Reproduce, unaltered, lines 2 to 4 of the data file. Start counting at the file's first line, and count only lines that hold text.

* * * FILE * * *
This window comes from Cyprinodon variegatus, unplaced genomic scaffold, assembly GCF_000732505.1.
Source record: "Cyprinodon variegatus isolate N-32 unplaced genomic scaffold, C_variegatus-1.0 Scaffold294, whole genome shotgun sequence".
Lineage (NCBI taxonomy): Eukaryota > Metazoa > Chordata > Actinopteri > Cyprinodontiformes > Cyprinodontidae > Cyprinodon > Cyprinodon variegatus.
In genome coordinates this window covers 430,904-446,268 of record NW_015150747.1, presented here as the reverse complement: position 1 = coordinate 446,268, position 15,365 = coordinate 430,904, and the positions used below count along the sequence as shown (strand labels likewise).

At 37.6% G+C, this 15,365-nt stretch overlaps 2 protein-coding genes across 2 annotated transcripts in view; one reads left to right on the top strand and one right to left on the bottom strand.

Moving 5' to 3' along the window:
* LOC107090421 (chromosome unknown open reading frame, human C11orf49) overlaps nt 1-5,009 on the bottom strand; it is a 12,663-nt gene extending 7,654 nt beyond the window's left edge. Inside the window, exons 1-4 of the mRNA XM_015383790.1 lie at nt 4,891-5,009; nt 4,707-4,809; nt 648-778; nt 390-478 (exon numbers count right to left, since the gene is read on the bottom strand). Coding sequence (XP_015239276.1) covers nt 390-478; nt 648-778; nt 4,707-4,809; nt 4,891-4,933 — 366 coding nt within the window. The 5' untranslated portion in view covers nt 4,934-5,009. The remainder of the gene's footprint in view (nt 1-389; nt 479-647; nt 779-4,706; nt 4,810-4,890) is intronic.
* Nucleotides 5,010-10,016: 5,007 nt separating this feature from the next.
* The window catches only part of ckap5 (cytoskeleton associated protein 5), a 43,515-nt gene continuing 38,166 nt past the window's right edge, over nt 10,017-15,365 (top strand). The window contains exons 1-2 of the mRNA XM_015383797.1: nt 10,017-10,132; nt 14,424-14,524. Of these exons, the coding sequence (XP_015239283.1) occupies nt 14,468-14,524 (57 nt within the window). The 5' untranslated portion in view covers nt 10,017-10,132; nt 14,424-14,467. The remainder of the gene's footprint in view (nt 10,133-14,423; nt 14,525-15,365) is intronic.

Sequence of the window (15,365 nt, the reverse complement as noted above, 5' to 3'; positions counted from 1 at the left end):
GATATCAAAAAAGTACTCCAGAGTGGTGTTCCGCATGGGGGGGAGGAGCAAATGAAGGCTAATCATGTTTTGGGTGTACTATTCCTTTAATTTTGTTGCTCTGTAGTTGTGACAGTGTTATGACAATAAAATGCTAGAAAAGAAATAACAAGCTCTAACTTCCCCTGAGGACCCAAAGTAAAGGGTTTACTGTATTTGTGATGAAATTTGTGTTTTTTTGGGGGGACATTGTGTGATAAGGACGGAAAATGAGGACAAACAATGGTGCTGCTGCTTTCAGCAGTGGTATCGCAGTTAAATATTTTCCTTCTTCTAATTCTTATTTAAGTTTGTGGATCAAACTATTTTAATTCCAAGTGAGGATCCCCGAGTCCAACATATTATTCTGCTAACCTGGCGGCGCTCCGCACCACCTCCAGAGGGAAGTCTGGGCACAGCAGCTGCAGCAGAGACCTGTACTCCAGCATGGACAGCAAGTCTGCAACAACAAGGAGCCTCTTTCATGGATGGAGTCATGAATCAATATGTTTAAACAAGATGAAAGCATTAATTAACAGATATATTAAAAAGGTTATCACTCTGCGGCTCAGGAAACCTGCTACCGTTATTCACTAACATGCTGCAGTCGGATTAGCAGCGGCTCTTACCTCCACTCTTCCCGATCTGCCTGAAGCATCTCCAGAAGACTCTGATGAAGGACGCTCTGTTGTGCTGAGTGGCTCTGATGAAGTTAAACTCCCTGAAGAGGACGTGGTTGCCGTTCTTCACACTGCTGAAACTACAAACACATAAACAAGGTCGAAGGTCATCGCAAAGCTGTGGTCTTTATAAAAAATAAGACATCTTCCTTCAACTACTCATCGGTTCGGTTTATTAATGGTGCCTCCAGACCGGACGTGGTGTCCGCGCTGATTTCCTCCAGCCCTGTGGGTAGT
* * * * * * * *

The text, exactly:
Source record: "Cyprinodon variegatus isolate N-32 unplaced genomic scaffold, C_variegatus-1.0 Scaffold294, whole genome shotgun sequence".
Lineage (NCBI taxonomy): Eukaryota > Metazoa > Chordata > Actinopteri > Cyprinodontiformes > Cyprinodontidae > Cyprinodon > Cyprinodon variegatus.
In genome coordinates this window covers 430,904-446,268 of record NW_015150747.1, presented here as the reverse complement: position 1 = coordinate 446,268, position 15,365 = coordinate 430,904, and the positions used below count along the sequence as shown (strand labels likewise).